Foldable 1

You can use the template below if you want to have a go at making this type of foldable.

Foldable 5

Suzanne will be running a voluntary, hands on workshop for staff after school on the 31st of March.

A Pinterest  page on “foldables for the classroom” can be accessed by clicking on the link below:

Takeaway Homework

take away openThe second of our lunchtime presentations on Magic Monday 3 was by Sam Bulmer from our English department, who shared with us how she is using “Takeaway Homework” to help her students take more responsibility for their homework.

The original idea came from the “100 Ideas” book by Ross Morrison-McGill.

100 ideas, RMM

The concept is simple:

  • Provide your class with a takeaway menu full of homework tasks.
  • Each week students get to choose a different task to complete from the menu, to be handed in on a set day.

The takeaway menu can be further differentiated by dividing it into sections. Sam uses:

  • Appetisers (light bites)
  • Main meals (hearty appetites)
  • Desserts (creative and different)

Takeaway homework slide

Dividing your menu this way is also a useful way to increase the level of challenge, for example, you might insist that all students pick a more challenging ‘main meal’ but give them the choice of adding a starter or dessert.  The point is to encourage students to want to go the extra mile.

Sam also allocates nutritional points to each task, which students record in their points tracker before being signed off by their teacher.  The more difficult or time-consuming the task, the more points that are available for completion.

My Homework Tracking Sheet

A points leaderboard is then used to display the top points scorers, with prizes at the end of each term for the most points.

Homework leader board

Sam’s findings so far:

  • A reduction in the amount of homework handed in late or missed.
  • Increased enthusiasm from students about homework – especially the challenge and competitive element.
  • Time saved not having to explain homework every lesson.
  • Front loading the planning of homework tasks gives a return over subsequent weeks.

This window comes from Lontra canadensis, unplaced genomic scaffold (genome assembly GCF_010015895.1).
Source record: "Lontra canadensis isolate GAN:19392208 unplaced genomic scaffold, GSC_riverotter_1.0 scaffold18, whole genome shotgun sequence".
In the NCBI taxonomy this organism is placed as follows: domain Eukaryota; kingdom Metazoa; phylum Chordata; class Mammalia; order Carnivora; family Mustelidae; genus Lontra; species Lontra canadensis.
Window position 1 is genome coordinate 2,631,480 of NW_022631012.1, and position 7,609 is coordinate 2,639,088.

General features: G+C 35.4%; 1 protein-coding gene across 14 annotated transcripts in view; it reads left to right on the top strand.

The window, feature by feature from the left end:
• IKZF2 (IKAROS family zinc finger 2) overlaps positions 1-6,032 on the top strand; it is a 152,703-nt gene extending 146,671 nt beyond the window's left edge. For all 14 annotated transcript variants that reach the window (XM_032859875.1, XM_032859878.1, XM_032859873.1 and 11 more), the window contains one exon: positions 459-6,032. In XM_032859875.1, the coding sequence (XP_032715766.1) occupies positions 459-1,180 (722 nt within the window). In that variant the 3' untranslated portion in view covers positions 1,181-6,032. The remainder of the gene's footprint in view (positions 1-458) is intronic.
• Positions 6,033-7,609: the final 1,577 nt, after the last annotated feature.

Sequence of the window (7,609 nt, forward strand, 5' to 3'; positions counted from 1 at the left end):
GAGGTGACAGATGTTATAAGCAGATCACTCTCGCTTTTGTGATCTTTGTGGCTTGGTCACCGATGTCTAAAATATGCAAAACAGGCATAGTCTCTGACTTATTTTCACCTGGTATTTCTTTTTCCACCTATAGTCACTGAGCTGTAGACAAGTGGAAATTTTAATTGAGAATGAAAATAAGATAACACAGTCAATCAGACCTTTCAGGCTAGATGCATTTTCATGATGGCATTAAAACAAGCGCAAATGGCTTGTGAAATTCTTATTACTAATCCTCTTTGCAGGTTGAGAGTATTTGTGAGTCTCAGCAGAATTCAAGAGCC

Twitter: powerful professional development


I’ve had a personal Twitter account for a while now and used it mainly as a means of getting my daily dose of information on sports, news, bike stuff, politics and updates from the various hostelries and coffee shops I frequent when in the Lake District.

In October last year I made an “(In)decent proposal” to our staff that used a book as a hook and composed my first ever tweet in a professional capacity to Ross Morrison-McGill aka @TeacherToolkit using the @BelmontTeach account I’d set up for work purposes.



I was pleasantly surprised to receive not just a response, but also encouragement for what we were trying to achieve in school, retweets and even an #FF later!  With almost 50000 followers (100x more than me!) I can’t even begin to imagine how many notifications he must get every day – so thanks Ross – it was all the incentive I needed!

Fast forward….

Less than 6 months later I’m sat here writing the 21st post for a blog that is fast approaching 10000 views.  Three of them have views in the thousands with lots more in the hundreds.  Reading through all the comments and replies we have had about them other people seem to quite like them too!  I’m still struggling to get my head round just how far and wide our blog has travelled, with views from all over the world, including the United States, Canada, South America, Australia, New Zealand, the Russian Federation, Africa, Asia, the Far East and most of Europe.  Not only that, but we now have a growing army of “homegrown” bloggers whose blogs have been enjoyed by many too.

Much of this we owe to that little blue bird named Twitter.

From these first tentative dipping of toes into the waters of the Twittersphere we’ve gone from trying many of the great ideas that have been shared, to sharing a fair few of our own – some of which have graced T+L noticeboards or similar in other schools.